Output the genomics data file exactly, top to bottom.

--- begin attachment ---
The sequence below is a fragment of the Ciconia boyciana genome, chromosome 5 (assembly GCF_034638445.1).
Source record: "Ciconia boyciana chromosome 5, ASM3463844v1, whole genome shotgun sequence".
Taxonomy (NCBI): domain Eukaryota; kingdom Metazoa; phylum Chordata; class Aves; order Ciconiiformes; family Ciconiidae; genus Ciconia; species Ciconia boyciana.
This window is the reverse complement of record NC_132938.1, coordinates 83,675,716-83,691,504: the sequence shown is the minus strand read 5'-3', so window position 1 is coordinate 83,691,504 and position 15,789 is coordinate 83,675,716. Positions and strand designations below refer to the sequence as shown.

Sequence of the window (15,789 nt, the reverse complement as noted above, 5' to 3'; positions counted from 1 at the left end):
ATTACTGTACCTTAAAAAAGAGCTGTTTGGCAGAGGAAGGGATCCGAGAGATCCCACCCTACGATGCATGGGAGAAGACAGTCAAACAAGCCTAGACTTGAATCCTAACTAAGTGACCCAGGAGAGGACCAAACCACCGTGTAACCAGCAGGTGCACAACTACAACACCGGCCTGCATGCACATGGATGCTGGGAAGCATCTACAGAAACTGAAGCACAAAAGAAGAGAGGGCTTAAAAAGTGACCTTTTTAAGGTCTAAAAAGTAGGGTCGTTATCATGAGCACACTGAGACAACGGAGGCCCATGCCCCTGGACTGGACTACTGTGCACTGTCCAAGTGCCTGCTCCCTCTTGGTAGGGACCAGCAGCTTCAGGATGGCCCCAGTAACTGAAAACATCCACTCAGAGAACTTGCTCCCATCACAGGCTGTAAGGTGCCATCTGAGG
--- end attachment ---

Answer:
The sequence below is a fragment of the Ciconia boyciana genome, chromosome 5 (assembly GCF_034638445.1).
Source record: "Ciconia boyciana chromosome 5, ASM3463844v1, whole genome shotgun sequence".
Taxonomy (NCBI): domain Eukaryota; kingdom Metazoa; phylum Chordata; class Aves; order Ciconiiformes; family Ciconiidae; genus Ciconia; species Ciconia boyciana.
This window is the reverse complement of record NC_132938.1, coordinates 83,675,716-83,691,504: the sequence shown is the minus strand read 5'-3', so window position 1 is coordinate 83,691,504 and position 15,789 is coordinate 83,675,716. Positions and strand designations below refer to the sequence as shown.

Sequence of the window (15,789 nt, the reverse complement as noted above, 5' to 3'; positions counted from 1 at the left end):
ATTACTGTACCTTAAAAAAGAGCTGTTTGGCAGAGGAAGGGATCCGAGAGATCCCACCCTACGATGCATGGGAGAAGACAGTCAAACAAGCCTAGACTTGAATCCTAACTAAGTGACCCAGGAGAGGACCAAACCACCGTGTAACCAGCAGGTGCACAACTACAACACCGGCCTGCATGCACATGGATGCTGGGAAGCATCTACAGAAACTGAAGCACAAAAGAAGAGAGGGCTTAAAAAGTGACCTTTTTAAGGTCTAAAAAGTAGGGTCGTTATCATGAGCACACTGAGACAACGGAGGCCCATGCCCCTGGACTGGACTACTGTGCACTGTCCAAGTGCCTGCTCCCTCTTGGTAGGGACCAGCAGCTTCAGGATGGCCCCAGTAACTGAAAACATCCACTCAGAGAACTTGCTCCCATCACAGGCTGTAAGGTGCCATCTGAGG